Bridge is a professional development program for experienced designers hosted by Designer Fund. Bridge designers join one of our vetted partner companies full time. Once a week, they attend intimate workshops and talks with leading designers and are welcomed into our community, which includes some of the most influential designers in the world. To learn more about Bridge, check out our site and keep in touch here to be invited to apply early before applications open September 15th.
I’ve reviewed thousands of designer portfolios over the past 10 years as a former hiring design manager at Facebook and now as the cofounder of Designer Fund and Bridge. Whereas beautiful screenshots could carry you into an interview many years ago, design managers at top startups today are looking for much more. Below are guidelines for building a top portfolio site based on feedback from our Bridge partners:
Don’t be afraid to write (a lot) about your work, talking about the goals, context, constraints and your thought process. I want to see more than just big beautiful images.Josh Puckett, Dropbox
It’s much better for you to go deeper on a few projects than go shallow on many projects. This will give you the advantage of showing off your highest quality work and let you give a lot of context around that work. If you simply throw in some work to “round out your portfolio” get ready to be judged by your weakest work.
A great example of going deep on a high quality project is the Pinterest Creative Team’s deep dive into Place Pins.
View the site here
Make sure to include the following information for each project where appropriate:
Project Background –Set the context for the project. What was the goal of the project? What were your constraints? What was the timeline?
Team and your role –What was your explicit role, what did you uniquely contribute and who did you work with?
The Work –Go deep to show what you produced. Research, sketches, wireframes, mocks and a link to working site or application if possible.
Success Metrics –Why are you showing me this project? Do you have any results that show this project achieved its intended goal?
What You Would Have Done Differently –Based on the process and outcome is there anything you learned you would have done differently. This is a great way to show growth and introspection.
Seeing how you frame the problem (text), how you think about the problem (sketch), and how you solve the problem (pixels) really tells us everything we need to know.Justin Edmund, Pinterest
Probably the top piece of feedback we hear from design managers is that they want designers who have a great process. This means the frame the problem well, collaborate effectively, explore many options, and ultimately execute with a high level of craft. If you are not showing your process on a project you are robbing yourself of the opportunity to showcase one of the key ingredients startups desire.
Dropbox Designer Francine Lee, who also participated in Bridge Session 3, uses Medium to show off her fantastic user research process.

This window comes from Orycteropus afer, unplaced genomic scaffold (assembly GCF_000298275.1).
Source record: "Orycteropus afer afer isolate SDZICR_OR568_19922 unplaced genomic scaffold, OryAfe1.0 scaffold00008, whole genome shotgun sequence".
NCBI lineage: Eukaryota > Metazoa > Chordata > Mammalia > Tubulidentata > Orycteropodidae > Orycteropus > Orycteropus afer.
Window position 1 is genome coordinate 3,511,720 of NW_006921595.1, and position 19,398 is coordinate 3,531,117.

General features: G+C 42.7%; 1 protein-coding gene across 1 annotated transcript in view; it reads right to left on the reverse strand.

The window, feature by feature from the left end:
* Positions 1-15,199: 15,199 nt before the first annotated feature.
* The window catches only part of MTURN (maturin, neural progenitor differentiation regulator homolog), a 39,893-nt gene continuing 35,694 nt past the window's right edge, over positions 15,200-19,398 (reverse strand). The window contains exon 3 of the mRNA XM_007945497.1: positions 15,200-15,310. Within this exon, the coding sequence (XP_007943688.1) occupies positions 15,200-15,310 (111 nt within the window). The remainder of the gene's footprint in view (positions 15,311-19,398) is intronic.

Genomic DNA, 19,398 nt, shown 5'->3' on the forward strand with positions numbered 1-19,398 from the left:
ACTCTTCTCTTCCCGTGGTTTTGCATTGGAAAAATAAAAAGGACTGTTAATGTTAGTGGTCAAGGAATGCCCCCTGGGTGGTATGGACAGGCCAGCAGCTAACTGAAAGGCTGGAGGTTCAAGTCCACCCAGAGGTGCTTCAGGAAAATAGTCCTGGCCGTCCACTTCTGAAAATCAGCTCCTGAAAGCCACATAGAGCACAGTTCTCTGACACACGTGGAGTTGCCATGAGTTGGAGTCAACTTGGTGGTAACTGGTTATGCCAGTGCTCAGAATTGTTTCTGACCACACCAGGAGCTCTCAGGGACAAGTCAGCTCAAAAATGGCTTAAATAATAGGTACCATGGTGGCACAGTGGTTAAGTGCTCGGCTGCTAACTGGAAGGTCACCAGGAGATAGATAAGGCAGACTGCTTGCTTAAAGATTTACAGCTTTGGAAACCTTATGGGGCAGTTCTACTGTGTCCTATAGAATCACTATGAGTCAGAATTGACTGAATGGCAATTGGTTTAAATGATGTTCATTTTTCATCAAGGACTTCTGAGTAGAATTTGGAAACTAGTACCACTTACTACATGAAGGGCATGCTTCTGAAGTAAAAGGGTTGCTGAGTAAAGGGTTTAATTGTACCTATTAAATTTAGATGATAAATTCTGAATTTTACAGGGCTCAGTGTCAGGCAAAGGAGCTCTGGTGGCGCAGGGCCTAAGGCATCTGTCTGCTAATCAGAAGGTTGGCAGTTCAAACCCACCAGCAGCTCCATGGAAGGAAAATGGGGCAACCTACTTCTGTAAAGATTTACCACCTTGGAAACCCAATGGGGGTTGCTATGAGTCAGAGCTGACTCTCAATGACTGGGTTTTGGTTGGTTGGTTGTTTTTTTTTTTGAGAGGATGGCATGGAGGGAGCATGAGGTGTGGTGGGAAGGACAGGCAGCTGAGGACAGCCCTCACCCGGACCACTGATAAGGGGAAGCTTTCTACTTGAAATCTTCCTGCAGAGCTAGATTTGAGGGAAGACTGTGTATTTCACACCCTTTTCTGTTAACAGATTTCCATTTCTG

Designers need to take advantage of the visual potential of an online portfolio. Too often we see scaled down versions of visuals, visuals out of context, or visuals that don’t best support the narrative of the work. If you are a UI designer and sweat the details, show the pixels in all their glory at full scale or even magnified. If you are a user researcher, show beautiful photos of your user research sessions, your findings, and how you present those to your team. It is worth spending the time to select and present the right images to tell a compelling story.
Today’s products have much more motion and movement. The best product design portfolios showcase those flows in the products they’ve designed. To startups this is a great sign that you can think over time rather than in static mocks. Extra credit if you’ve prototyped the application or link to a live demo.
Kevin Shay, designer at Brigade and participant in Bridge Session 3, showcases interactions as the final part of his design process on his portfolio site.
A wonderful way to show off your personality and how you think with different constraints is to devote a piece of your portfolio to side projects. These can be as simple as photos you’ve shot all the way to applications you’ve built and shipped with friends. To many startups, this can be a good sign that you are driven and able to work on a broad set of problems when needed.
Jason Perez, designer at One Kings Lane and participant in Bridge Session 3, shows off some amazing photography in his portfolio.
Portfolios are a wonderful way to catalog your work and get you thinking about the intentions behind your work. Like long form writing, they force you to organize your thoughts and often prepare you to talk through your work in person – a step you’ll be required to do on your path to working at a great startup.
Once your portfolio is dialed in and you have interviews coming up, make sure to read our tips on interviewing at startups for designers.